“I’ve been feeling pretty good, actually. There are rumours out there that I’ve been oversymptomatic (but) I’ve felt pretty good. I’m going through all the steps that we feel are necessary to make sure we’re making the right decision.”
Parros was joking — now — about his travel miseries getting home from Michigan, brightly describing “all sorts of fun stuff, maybe headache-inducing!”
“I had a cancelled flight, had to switch airplanes, my equipment got lost and there were a bunch of delays the next day. It’s nothing that other (travellers) haven’t gone through before.
“I had to carry my hockey bag around. It was really heavy,” he said, chuckling, saying he’s earned new respect for the team equipment staff who haul gear around the continent.
Across the dressing room, Douglas Murray was considering his two-assist role in Saturday’s comeback that fell short. They were the big rearguard’s first two points as a Canadien, coming in his 23rd game.
Of particular note was a grinding, blue-collar bit of terrific third-period trench-work behind the Senators net, battling long and hard for the puck in a play that ultimately led to Daniel Brière’s second goal of the night.
“I try to do that all the time,” Murray said. “It just worked out a little bit better there. I’m obviously, No. 1, responsible for the defensive side, the type of player I am. I don’t like to take chances, but that was a time to get the puck in and hold onto it as long as possible.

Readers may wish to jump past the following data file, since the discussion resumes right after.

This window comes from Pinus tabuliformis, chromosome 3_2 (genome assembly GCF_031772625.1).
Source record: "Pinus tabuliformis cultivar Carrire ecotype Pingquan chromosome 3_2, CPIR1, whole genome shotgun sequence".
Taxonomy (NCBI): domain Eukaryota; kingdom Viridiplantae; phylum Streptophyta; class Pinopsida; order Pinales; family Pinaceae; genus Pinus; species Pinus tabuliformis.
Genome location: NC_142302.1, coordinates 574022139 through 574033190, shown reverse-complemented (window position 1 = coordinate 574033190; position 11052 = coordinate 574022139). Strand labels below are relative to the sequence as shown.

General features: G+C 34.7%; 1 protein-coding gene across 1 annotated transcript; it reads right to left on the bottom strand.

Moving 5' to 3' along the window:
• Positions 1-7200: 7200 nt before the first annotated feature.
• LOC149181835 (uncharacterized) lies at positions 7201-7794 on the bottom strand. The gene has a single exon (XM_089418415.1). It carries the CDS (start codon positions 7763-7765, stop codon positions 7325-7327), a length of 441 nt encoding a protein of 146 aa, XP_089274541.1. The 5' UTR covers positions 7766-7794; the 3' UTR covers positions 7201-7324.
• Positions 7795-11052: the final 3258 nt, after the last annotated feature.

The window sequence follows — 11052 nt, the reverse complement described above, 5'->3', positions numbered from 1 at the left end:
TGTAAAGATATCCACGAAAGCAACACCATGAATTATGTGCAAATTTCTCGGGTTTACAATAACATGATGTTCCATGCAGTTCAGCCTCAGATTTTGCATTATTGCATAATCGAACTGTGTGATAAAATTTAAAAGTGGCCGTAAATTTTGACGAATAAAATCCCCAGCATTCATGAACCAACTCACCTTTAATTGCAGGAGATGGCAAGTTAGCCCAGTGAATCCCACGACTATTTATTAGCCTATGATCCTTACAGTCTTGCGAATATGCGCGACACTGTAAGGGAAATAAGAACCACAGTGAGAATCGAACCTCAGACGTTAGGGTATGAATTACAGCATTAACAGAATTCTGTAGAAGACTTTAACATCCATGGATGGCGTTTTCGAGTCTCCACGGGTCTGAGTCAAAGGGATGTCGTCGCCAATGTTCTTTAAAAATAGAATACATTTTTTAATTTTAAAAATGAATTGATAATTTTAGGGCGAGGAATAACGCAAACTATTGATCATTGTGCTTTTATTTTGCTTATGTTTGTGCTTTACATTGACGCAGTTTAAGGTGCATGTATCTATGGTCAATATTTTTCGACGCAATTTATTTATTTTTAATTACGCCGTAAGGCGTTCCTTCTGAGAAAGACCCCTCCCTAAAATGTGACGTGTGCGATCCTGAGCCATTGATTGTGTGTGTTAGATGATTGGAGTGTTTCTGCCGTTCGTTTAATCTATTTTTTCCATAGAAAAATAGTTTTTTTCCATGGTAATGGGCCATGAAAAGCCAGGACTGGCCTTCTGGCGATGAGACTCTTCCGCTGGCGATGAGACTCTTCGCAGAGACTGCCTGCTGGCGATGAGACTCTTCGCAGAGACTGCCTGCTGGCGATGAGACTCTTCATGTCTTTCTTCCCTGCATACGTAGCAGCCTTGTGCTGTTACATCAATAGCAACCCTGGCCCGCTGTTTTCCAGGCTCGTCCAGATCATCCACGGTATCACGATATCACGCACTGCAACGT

“I wouldn’t call behind the (offensive) net my office,” he added with a laugh, not ready to compare himself back there to Wayne Gretzky just yet. “I’d like to call it my office, but I wouldn’t. And don’t think the coaches would want it to be my office, either.”
The huge crowd for a Sunday practice surprised Murray, and it didn’t.
“You kind of expect the unexpected here,” he said. “But still, it’s impressive. … It’s kind of crazy to see that, when we have more fans here for a practice than some arenas get on game day.”
Parros, meanwhile recalled open practices in Anaheim that were raucous for a different reason.
“We had a lot of screaming kids there, but it was sort of a school trip for them,” he said. “I’m not sure if they knew what they were cheering for, or just happy to be out of school.”
© Copyright (c) The Montreal Gazette